I was in class all morning, so am in the midst of catching up.Â I leave you this Friday with these – (which have interesting headlines, but I haven’t read them all yet)If Michigan Is Looking at Rapid Transit, Can Virginia Be Far Behind?TDRs, a Step in the Right DirectionMedia Hype?Â on the emerging buyer’s marketWhy do planners favor automobiles?
A sign of good things to come?Â “Cheating matters.Â It isn’t OK to cork a bat.Â Cheaters shouldn’t prosper.”Is this novel concept making its way into big business?Â The idealist in me wants to believe that companies such as Home Depot and Bank of America are choosing to make statements about Barry Bonds simply because it’s the right thing to do.Â The realist/cynic thinks that they wouldn’t say these things if they didn’t believe that at least a large part of the market would buy into the concept that cheating is wrong.Â Maybe UVa students will start to realize that honor includes self-policing.
The past several days have been interesting, with much discussion off-line (they do happen, you know) about the effects of the changing real estate market.Â The Wall Street Journal has an excellent summary of what some of these changes mean for different segments of the market.Â The changing dynamics have implications for a wide variety of players in the real-estate market….Â People looking to enter the market for the first time are being told not to overly stretch their finances because rising home prices may no longer bail them out.Â Employees who are relocating are being advised to steer clear of new subdivisions where competition from brand new construction could make reselling soon difficult.Such strategies aren’t entirely new, but they had fallen from favor in many markets as home sales heated up early in the decade….Â The number of homes for sale has climbed about 30% over a 12-month period, reaching its highest level in nearly 10 years, according to the National Association of Realtors.Â The group recently predicted sales of existing homes would drop 5.7% this year versus a 4.4% gain in 2005.Let me be clear – I don’t foresee the market in the Charlottesville/Central Virginia market tanking, prices dropping, or any of the other well-worn clichÃ©s being bandied about in the media.Â I have said it before and I will say it again – my crystal ball shows that there will be a decrease in the rate of appreciation of houses.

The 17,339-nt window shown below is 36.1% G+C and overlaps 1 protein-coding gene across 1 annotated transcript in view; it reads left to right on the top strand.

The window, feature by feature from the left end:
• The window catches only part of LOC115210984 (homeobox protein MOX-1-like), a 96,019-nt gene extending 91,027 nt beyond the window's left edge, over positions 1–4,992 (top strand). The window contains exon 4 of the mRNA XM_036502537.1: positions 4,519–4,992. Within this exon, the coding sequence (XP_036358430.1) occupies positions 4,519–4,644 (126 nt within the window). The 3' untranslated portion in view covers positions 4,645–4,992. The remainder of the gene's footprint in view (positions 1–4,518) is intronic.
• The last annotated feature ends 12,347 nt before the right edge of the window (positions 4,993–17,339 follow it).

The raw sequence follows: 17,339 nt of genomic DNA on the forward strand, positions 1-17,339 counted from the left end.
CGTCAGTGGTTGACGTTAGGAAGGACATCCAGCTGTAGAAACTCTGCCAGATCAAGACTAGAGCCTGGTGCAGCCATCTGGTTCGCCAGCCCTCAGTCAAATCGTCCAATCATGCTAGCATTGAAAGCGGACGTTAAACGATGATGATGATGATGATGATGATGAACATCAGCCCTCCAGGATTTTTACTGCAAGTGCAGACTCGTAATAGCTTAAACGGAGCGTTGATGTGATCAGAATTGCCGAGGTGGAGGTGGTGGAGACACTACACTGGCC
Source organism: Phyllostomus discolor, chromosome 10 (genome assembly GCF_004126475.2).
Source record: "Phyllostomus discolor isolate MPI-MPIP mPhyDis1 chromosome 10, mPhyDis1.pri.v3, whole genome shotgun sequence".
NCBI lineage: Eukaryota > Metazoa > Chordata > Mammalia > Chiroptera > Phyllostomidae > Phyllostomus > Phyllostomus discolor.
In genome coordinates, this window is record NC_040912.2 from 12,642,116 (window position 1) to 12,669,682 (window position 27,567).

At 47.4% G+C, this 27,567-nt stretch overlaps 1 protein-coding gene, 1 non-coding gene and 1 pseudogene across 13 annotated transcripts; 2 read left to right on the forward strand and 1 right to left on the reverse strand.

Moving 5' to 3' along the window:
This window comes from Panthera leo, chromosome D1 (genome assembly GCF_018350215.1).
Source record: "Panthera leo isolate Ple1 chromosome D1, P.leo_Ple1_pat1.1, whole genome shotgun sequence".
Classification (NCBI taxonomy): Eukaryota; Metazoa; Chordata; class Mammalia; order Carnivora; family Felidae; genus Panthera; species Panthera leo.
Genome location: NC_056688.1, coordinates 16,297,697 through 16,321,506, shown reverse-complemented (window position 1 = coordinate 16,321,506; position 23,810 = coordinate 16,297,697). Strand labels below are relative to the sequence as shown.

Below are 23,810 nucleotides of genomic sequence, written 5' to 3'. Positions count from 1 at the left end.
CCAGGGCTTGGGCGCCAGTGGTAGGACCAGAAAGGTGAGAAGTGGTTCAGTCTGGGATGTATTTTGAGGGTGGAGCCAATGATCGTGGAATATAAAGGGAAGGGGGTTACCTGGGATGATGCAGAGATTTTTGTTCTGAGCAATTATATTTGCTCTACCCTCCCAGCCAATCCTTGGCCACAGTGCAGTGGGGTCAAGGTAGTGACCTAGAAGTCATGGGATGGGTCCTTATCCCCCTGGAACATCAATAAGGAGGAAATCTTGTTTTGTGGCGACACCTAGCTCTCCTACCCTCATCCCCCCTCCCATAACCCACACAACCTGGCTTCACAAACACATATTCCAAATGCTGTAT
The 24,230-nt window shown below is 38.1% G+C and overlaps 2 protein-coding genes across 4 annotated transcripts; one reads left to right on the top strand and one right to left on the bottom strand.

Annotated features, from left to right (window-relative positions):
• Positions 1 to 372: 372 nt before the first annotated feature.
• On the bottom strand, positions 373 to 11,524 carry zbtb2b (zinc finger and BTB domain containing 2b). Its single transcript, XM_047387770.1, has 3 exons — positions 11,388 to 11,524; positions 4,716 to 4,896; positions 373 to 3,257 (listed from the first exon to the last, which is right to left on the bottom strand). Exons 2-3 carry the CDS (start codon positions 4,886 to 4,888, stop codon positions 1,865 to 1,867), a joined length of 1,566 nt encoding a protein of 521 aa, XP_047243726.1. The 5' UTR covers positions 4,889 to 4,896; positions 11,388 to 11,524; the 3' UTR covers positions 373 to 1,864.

I don’t know which bugs me more – the misspelling of “privilege” or the fact that I can’t figure out who spelled it incorrectly in the first place.Â The Daily Progress’ byline is “From staff reports,” and ESPN’s says “Joe Schad.”Â Both reports say:”It is a privelege and not a right to wear a Cavaliers jersey and to represent our university and community,” Groh said.Â “There are certain things that are vital and those things come into sharper focus and are multiplied when you’re rebuilding, as we are.Â That’s focus, commitment and dependability.”I think it’s the misspelling.
The Washington Post has a potentially excellent series on Emerging Trends, touching on many facets of the changing market.Â From one of these articles:”It’s not what the market will bear anymore,” said Walter Molony of the National Association of Realtors.Â “It’s a question of what is a fair price.”Bloggers exempted from campaign laws.Don’t clog up the blogosphere with your crap….Â Those putting “serially-posted advertisements” out there are doing a disservice to those who take time and ownership of what they write and also to themselves….Â never say never.From Inman:Once you find the home you want to buy, discuss making an offer on it with your Realtor.Â Making your offer contingent upon the sale of your current home is the most common method of doing this, and while this isn’t a popular method to use in a hot market, it is very common in normal and slower markets.Â The market is normal at the moment, and I recently negotiated one of these contingency offers for clients of mine.Making offers contingent on the sale of one’s property used to be unheard of.Â Now, it is becoming more common – so much so that I now consider it a viable option in some cases.
This article in the Washington Times is but one example: The downturn in the housing market is deepening, with new home sales at a nine-year low, prices down for the fourth month in a row and mortgage applications at their lowest point in three years.Â …”We see construction diminishing somewhat and real estate prices flattening, not declining,” she said….Â I received this email the other day from a reader who is renting in the area – Did you see this article in Yahoo news?…Â If there is a compelling reason to to buy rather than rent and you plan to be in the area more than a short period of time, (insert my usual caveats here – if you have good credit, are mentally ready for the responsibility of owning, etc.) then you should probably consider buying….Â They have been conditioned to getting at least the asking price, that some are unable to see the forest for the trees.Â Take the past few days for example – I wrote four offers, all of which are fair offers, based on the recent sold comparable homes.1) Asking price: $285k….Â Just because a Seller is asking for a certain price does not mean that is what the property is worth.Â That said, if a ready, willing and able buyer wants to pay full price, that property is worth full price.